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Assumption and Notations: All the values defined over the field $\mathbb{F}_p$, where $p$ is a large prime number. We denote multiplicative inverse of value $v$ by $v^{-1}$. All values are non-zero values.


We all know that one time pad should not be used more than once. Let

  • $v_1=b\cdot z$

  • $v_2=b+ z^{-1}$

Where $z$ is a uniformly random element of the field and $b$ is a fixed value.

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Question: given $v_1$ and $v_2$ can an adversary learn anything about the values $b$ (and $z$)?

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    $\begingroup$ Yes. ​ The adversary can just solve the system. ​ ​ ​ ​ $\endgroup$ – user991 Feb 2 '16 at 13:41
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    $\begingroup$ $z = v_2^{-1} ( v_1 + 1)$, $b = v_1 v_2 (v_1 + 1)^{-1}$ $\endgroup$ – poncho Feb 2 '16 at 14:35
  • $\begingroup$ @poncho Thank you for that. What if we give away $v_1=a\cdot z_1$ and $v_2=b\cdot z_2\cdot (z_1)^{-1}$ to the adversary. Can it learn anything about the values $a$,$b$ (and $z_1$ and$z_2$)? Here $a$ and $b$ are fixed but $z_i$ values are uniformly random values. $\endgroup$ – user153465 Feb 3 '16 at 12:19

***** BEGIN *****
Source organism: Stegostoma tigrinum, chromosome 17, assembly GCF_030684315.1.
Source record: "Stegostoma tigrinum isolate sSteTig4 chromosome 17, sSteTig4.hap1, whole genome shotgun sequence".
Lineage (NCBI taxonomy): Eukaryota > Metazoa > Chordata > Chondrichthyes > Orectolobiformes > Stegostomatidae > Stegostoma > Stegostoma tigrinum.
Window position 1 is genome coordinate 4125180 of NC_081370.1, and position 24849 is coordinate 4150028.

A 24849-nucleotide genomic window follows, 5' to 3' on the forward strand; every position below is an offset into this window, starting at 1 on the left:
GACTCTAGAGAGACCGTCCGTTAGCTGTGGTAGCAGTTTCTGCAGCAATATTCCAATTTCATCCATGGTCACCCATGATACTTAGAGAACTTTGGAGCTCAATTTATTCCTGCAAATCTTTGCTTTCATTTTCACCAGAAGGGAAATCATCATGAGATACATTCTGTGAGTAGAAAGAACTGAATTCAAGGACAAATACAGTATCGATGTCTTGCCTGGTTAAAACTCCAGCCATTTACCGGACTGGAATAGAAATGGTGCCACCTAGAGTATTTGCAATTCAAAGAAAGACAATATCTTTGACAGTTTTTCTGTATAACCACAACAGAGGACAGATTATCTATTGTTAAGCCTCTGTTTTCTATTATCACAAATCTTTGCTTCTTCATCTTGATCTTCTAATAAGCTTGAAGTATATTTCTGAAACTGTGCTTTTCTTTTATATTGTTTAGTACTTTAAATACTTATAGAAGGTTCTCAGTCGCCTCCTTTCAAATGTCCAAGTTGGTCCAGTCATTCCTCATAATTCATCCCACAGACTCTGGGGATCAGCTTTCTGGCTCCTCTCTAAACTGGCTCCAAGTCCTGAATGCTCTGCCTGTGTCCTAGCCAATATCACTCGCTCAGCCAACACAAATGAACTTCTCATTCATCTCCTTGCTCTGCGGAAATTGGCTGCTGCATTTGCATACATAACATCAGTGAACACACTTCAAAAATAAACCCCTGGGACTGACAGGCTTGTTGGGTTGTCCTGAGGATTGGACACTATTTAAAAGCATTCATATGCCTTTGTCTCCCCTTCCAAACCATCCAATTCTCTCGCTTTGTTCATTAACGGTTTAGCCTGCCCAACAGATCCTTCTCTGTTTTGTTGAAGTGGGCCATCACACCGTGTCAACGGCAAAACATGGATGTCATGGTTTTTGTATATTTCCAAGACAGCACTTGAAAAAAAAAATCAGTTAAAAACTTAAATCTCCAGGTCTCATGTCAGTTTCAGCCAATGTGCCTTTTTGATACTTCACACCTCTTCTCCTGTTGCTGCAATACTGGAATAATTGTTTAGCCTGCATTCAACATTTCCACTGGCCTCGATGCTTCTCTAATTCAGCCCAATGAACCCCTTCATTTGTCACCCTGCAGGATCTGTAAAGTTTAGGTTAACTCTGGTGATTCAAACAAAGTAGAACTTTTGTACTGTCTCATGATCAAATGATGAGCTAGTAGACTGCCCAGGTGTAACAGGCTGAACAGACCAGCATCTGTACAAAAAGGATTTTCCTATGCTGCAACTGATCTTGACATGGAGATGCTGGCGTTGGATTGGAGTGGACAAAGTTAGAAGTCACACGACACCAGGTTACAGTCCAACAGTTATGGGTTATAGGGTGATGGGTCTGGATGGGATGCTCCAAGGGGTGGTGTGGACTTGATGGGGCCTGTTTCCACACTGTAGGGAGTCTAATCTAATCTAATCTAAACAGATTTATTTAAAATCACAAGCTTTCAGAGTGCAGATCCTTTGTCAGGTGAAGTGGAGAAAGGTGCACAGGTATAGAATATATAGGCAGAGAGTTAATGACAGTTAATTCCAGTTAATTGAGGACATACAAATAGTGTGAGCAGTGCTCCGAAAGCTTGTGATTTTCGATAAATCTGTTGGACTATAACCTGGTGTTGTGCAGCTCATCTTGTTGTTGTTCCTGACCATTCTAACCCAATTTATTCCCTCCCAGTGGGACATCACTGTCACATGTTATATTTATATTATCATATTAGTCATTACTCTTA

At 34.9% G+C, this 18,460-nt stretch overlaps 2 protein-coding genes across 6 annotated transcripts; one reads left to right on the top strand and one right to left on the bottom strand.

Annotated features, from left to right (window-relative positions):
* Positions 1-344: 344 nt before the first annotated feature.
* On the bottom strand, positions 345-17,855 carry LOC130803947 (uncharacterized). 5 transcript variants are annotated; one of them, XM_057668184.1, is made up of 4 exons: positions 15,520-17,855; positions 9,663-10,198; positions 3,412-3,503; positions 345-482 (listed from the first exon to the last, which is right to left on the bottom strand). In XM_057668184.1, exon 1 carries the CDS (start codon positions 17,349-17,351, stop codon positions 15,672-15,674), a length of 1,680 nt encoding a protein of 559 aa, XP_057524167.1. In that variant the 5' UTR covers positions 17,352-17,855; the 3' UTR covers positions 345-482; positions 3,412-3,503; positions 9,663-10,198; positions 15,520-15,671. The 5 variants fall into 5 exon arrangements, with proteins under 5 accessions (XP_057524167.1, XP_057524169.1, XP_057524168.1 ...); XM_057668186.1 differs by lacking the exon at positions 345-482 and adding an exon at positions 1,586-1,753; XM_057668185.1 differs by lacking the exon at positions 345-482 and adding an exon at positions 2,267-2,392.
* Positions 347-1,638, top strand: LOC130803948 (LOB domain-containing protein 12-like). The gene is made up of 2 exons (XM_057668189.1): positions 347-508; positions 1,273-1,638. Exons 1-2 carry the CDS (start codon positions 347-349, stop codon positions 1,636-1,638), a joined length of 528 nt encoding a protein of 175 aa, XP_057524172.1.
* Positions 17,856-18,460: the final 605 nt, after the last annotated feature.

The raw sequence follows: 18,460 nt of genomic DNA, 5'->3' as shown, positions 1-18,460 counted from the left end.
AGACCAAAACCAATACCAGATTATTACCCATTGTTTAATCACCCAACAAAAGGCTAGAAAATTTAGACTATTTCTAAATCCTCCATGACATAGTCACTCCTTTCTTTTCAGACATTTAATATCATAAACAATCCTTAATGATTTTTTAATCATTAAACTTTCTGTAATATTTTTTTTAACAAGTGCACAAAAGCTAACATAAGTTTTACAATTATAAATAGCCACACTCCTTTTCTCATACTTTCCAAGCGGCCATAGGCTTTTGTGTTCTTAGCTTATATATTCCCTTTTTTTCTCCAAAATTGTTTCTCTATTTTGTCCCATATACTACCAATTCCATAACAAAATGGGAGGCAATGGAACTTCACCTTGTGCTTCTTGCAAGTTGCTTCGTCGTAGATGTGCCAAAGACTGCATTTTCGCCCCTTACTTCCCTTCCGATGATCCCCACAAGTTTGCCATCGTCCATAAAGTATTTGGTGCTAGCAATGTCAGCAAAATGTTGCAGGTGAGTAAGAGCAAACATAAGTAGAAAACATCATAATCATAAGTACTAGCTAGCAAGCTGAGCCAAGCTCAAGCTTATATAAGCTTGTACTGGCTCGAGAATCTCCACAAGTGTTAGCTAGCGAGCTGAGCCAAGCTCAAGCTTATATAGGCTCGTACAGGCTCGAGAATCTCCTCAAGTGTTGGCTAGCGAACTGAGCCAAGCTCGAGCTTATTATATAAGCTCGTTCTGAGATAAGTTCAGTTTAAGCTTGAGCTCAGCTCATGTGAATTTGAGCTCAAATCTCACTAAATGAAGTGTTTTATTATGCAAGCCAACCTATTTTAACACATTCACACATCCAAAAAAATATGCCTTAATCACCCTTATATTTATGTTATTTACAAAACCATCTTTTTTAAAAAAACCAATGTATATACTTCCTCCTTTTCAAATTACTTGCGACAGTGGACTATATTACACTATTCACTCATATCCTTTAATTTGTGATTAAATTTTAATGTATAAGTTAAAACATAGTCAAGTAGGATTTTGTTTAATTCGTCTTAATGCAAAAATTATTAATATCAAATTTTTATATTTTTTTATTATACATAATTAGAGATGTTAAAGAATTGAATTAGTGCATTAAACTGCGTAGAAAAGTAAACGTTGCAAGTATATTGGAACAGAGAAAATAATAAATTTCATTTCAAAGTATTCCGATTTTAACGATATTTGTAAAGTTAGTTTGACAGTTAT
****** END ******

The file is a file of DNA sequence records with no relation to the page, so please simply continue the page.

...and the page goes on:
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$ v_1 = b \cdot z \\ v_2 = b + z^{-1} $

Given the following equations, we can rearrange the following into:

$ v_1 \cdot z^{-1} = b \\ v_2 - z^{-1} = b \\ v_1 \cdot z^{-1} = v_2 - z^{-1} \\ v_1 \cdot z^{-1} + z^{-1} = v_2 \\ z^{-1} (v_1 + 1) = v_2 \\ v_1 + 1 = v_2 * z \hspace{50pt} \text{(multiply both side by z)} \\ z = (v_1 + 1) \cdot (v_2)^{-1}$

Once we find z, we can use the first equation $ v_1 = b \cdot z $ to find b.

$ v_1 = b \cdot (v_1 + 1) \cdot (v_2)^{-1} \\ b = v_1 \cdot v_2 \cdot (v_1 + 1) ^{-1}$

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